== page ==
February 27, 2008 in Business

In brief: W.R. Grace gets more time for appeal

The Spokesman-Review
 

W.R. Grace & Co. has more time to file an appeal to the U.S. Supreme Court in the government’s asbestos case against it.

The company is expected to ask the high court to a review a decision by the 9th U.S. Circuit Court of Appeals allowing certain evidence to be used at trial.

Grace originally had until next week to file its petition, but Justice Anthony Kennedy granted an extension until April 14.

A 2005 indictment charged the chemical manufacturer and seven of its former managers with conspiring to hide health risks associated with its Libby vermiculite mine, which closed in 1990. Grace has denied any criminal wrongdoing.

– Associated Press

portland

EEOC sues Fred Meyer over harassment claims

The U.S. Equal Employment Opportunity Commission has filed a sexual harassment and retaliation lawsuit against the Fred Meyer retail chain over management practices at its Oregon City store.

The commission said Fred Meyer allowed top-level managers to sexually harass several female employees and then retaliated against the woman who first complained to her bosses.

Officials at Kroger Co., the Cincinnati-based parent of Fred Meyer, were not immediately available for comment.

The complaint, filed in U.S. District Court in Oregon, alleges that senior-level managers subjected an employee and her female co-workers to “a constant barrage of sexually offensive and degrading comments.”

The commission also said that Fred Meyer refused to take any meaningful action to stop the harassment.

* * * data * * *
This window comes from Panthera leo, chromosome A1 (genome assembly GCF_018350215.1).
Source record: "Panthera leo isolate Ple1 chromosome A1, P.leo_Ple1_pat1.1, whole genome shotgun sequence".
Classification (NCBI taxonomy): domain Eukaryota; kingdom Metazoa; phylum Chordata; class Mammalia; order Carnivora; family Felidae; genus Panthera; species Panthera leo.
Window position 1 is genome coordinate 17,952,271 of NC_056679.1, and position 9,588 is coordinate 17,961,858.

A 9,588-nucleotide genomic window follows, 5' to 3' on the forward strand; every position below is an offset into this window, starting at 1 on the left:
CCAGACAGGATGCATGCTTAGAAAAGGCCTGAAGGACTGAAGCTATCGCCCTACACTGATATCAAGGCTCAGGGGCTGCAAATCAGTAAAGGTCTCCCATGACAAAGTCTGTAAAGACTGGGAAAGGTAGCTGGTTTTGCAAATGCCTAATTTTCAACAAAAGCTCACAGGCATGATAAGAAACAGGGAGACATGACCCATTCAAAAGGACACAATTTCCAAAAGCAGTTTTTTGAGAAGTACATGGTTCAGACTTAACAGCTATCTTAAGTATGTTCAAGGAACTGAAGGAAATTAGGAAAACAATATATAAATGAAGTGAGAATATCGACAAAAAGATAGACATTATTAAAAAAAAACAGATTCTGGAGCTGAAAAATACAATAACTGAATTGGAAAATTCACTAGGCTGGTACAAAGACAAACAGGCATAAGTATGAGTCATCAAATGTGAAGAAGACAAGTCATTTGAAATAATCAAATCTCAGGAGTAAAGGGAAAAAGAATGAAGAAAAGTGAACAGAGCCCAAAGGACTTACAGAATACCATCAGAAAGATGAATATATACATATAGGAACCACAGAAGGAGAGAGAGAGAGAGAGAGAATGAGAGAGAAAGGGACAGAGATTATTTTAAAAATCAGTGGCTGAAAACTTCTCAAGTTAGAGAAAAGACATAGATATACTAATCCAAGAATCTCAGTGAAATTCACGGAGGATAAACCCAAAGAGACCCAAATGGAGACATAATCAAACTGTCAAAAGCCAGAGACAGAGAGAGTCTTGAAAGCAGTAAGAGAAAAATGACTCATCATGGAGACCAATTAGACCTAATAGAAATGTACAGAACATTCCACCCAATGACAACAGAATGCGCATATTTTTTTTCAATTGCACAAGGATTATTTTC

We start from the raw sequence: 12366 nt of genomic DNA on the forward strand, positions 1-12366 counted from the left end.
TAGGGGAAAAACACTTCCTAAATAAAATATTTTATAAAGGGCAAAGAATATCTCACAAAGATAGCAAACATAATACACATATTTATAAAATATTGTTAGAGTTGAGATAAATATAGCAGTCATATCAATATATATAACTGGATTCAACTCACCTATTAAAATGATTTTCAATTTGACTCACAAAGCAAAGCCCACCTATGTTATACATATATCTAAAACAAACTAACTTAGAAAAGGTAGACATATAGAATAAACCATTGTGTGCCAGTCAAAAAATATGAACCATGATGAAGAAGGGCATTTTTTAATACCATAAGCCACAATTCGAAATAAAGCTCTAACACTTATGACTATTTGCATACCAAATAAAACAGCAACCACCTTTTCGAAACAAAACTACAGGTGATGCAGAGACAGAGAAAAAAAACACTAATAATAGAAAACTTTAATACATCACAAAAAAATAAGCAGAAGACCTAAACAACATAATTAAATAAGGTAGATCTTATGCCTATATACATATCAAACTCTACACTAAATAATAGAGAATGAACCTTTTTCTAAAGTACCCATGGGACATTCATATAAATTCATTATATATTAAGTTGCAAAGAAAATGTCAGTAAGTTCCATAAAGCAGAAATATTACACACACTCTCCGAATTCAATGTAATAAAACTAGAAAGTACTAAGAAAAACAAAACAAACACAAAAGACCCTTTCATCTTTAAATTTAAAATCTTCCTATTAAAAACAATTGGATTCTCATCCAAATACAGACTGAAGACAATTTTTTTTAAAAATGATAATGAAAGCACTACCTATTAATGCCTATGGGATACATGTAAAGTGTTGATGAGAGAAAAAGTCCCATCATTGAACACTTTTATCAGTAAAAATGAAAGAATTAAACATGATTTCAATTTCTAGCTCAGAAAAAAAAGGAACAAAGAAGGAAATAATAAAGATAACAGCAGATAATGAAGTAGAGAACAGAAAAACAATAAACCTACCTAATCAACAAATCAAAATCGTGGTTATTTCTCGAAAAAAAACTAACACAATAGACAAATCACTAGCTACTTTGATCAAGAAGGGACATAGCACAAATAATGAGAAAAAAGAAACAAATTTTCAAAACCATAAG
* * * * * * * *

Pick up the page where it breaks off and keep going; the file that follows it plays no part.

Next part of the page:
“When you have senior-level managers engaged in sexual harassment, the tone is set in the workplace,” said William Tamayo, EEOC regional attorney in San Francisco. “An employer who fails to take notice of illegal behavior in its workplace is only inviting litigation.”

– Associated Press

Seattle

Microsoft site glitch blocking user logins

An undisclosed technical glitch blocked users from logging on to Microsoft Corp.’s free Web-based e-mail service and other sites Tuesday.

After several hours, the software maker was able to reduce but not completely fix the problem that left Web surfers around the world unable to access Hotmail and other services that require a Microsoft login. Those include the Xbox Live video game community site and the Windows Live Messenger instant messaging program.

“The issue is purely impacting the login process for customers and largely does not impact customers who were already logged in,” said Microsoft spokeswoman Samantha McManus in a statement. “We have made significant progress in decreasing the number of customers currently affected since initial reports, but the issue has not yet been completely resolved.”

Microsoft did not say what caused the problem.

McManus said the sites will be working again for all users “shortly.”

– Associated Press

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